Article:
A Looming Global Food Crisis Demands International Funding Response | Opinion

Wheat prices on world markets shot up 6 percent on a single day recently—approaching highs seen at the start of Russia's full-scale invasion of Ukraine in February. The jolt in prices, which have gone up over 40 percent so far this year, was the result of an announcement from India—the world's second largest wheat grower after China—that it had instituted a ban on exports due to concerns over food security.

India is not currently an important wheat exporter and has cited the impact of a damaging heat wave for the ban. But the move stoked fears of a breakdown in global trading already under pressure as Russia's invasion has disrupted wheat and other agricultural commodities. Hungary announced a similar ban soon after Russian forces moved into Ukraine; at the end of April, Indonesia imposed restrictions on exports of types of palm oil that lasted for three weeks in a bid to reduce domestic prices for cooking oil.

These global ripple effects of the war also include an increase in oil prices of over 30 percent since the end of January. They are spreading across a world that has been already hard hit by the impact of the COVID-19 pandemic—putting most pressure on those countries least able to bear the strain. Bread prices in Tunisia, for instance, are up more than 20 percent since the February invasion, leading to street protests, while in Cameroon the cost of a bag of wheat flour has more than doubled.

But so far the robust, broad ranging international response that we need to see has yet to materialize. Agriculture ministers of the Group of Seven (G7) industrialized nations, meeting in Germany, warned that the Indian ban could make the food supply crisis worse, and said they would coordinate a multi-lateral response and "stand by our most vulnerable partners." And two high-level meetings on global food security convened at U.N. headquarters in May to draw attention to the escalating crisis and urge immediate steps to aid those in most need. But talking is not enough.

The time for action is now—if the world is to avoid cascading political instability in the Global South sparked by rising costs for ordinary people. Sri Lanka's default and political crisis, although years in the making, may well be a marker of what is around the corner in Egypt, Peru and other countries.

Elsewhere, the governments of Zambia and Chad are in negotiations with the IMF over economic support packages, while the World Bank has warned that 60 percent of the least developed and other low-income countries are already at high risk of entering "debt distress."

These issues must be high on the agenda at the G7 summit in Germany. On the issue of food supplies, it's encouraging to hear that European countries are working to develop alternative routes for the 5 to 6 million tons of wheat per month that Ukraine would normally export through Black Sea ports now controlled by Russia.

A wheat field
A photograph shows a wheat field at a farm in southern Ukraine's Odessa region, on May 22, 2022. GENYA SAVILOV/AFP via Getty Images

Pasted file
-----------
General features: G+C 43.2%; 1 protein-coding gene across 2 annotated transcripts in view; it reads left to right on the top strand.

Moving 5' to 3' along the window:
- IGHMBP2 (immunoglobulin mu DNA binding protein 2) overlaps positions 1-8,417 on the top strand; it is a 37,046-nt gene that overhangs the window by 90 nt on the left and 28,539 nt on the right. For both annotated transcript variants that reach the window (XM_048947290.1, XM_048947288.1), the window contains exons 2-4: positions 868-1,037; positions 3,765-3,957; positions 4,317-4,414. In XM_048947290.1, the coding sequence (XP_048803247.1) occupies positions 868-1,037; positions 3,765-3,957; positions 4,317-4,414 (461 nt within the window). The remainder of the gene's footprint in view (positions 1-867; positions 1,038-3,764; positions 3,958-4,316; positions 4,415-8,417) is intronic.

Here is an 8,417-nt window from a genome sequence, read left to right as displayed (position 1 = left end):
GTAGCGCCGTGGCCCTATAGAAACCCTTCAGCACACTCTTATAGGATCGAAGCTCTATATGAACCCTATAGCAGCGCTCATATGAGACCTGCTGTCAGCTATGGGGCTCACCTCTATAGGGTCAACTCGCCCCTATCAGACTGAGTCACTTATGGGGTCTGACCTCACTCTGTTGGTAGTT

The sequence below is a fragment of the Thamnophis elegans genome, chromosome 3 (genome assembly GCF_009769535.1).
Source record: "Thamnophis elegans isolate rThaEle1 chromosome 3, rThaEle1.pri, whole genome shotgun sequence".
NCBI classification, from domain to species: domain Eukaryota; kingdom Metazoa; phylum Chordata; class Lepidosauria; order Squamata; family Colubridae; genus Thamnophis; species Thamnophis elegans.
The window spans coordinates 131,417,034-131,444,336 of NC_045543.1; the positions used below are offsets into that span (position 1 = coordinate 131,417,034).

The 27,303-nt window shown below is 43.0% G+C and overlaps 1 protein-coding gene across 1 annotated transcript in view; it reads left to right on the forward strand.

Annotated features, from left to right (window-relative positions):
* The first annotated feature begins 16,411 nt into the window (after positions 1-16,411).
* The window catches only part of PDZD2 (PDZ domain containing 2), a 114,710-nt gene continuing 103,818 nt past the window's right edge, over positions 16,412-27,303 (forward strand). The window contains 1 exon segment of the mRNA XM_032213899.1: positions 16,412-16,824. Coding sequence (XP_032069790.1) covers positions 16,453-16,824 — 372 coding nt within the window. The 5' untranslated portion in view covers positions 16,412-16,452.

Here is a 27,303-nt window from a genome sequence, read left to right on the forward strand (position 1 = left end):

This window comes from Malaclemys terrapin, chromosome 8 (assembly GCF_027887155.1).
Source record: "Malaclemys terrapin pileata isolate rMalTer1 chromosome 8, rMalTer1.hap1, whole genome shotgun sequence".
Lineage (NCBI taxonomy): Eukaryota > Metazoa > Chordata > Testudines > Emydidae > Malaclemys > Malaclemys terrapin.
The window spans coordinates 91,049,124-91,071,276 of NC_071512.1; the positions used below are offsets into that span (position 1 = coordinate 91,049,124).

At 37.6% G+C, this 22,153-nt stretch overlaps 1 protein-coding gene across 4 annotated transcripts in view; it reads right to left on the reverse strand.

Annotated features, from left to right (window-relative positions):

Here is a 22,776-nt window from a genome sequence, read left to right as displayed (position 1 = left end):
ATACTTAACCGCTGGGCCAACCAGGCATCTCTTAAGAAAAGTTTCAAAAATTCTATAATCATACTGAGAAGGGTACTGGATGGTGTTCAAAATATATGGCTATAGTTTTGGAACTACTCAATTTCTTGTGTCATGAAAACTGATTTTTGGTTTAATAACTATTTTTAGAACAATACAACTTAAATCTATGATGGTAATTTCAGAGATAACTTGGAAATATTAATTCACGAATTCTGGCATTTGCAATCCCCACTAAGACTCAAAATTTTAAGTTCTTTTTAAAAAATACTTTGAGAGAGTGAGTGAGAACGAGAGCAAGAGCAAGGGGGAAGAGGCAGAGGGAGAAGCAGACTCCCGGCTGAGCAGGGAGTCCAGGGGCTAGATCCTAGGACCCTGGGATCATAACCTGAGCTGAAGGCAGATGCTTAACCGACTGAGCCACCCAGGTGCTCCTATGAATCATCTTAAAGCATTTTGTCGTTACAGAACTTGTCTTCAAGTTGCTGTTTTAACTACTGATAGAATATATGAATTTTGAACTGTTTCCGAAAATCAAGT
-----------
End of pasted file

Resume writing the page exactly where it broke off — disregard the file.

But the Global North needs to face up to the wider challenges, and to recognize both the humanitarian and political necessity of a response that supports the G7's "most vulnerable partners."

In the main, that comes down to balance of payments support.

In low-income countries, food prices to the poorest are supported by government subsidies. So higher market prices lead to greater demands on government budgets in countries that are also laboring under high debt burdens.

A global effort to provide this sort of fiscal support was launched last year through the IMF, with its largest ever issuance of Special Drawing Rights (SDR) worth $650 billion to buoy global liquidity.

This was a welcome move. But the bulk of these SDRs went to the wealthiest countries, since SDRs were issued in amounts corresponding to shareholding rights at the IMF. The G20 rightly promised to channel these resources onward, and committed to make $100 billion available for struggling countries via international financial institutions like the IMF.

But nearly a year later, pledges have reached only $60 billion, and not a cent has been disbursed. Despite U.S. leadership in this commitment, and in setting up the associated trust fund at the IMF, the U.S. has so far failed to contribute anything to the effort. Meanwhile, in Europe, the European Central Bank has blocked countries from lending out their unused SDRs. Without the multilateral banks, which are among the few institutions permitted to hold SDRs, it is difficult to see how the G20's target will ever be reached.

If the U.S. and Europe are serious about leading the way through this crisis, they must, at the very least, make good on their existing, bare minimum commitments. They must also boost the multilateral response to the crisis with new concessional resources, more effective management of existing resources and more grants for the poorest countries. When the G7 leaders meet at their summit this month, these issues need to be at the center of the agenda—viewed as one and the same as the pressing questions of how to support Ukraine as it fights back against a catastrophic act of aggression that threatens all of us.

Mark Malloch-Brown is the president of the Open Society Foundations, the largest global private human rights funder. Follow him on Twitter @malloch_brown.

The views expressed in this article are the writer's own.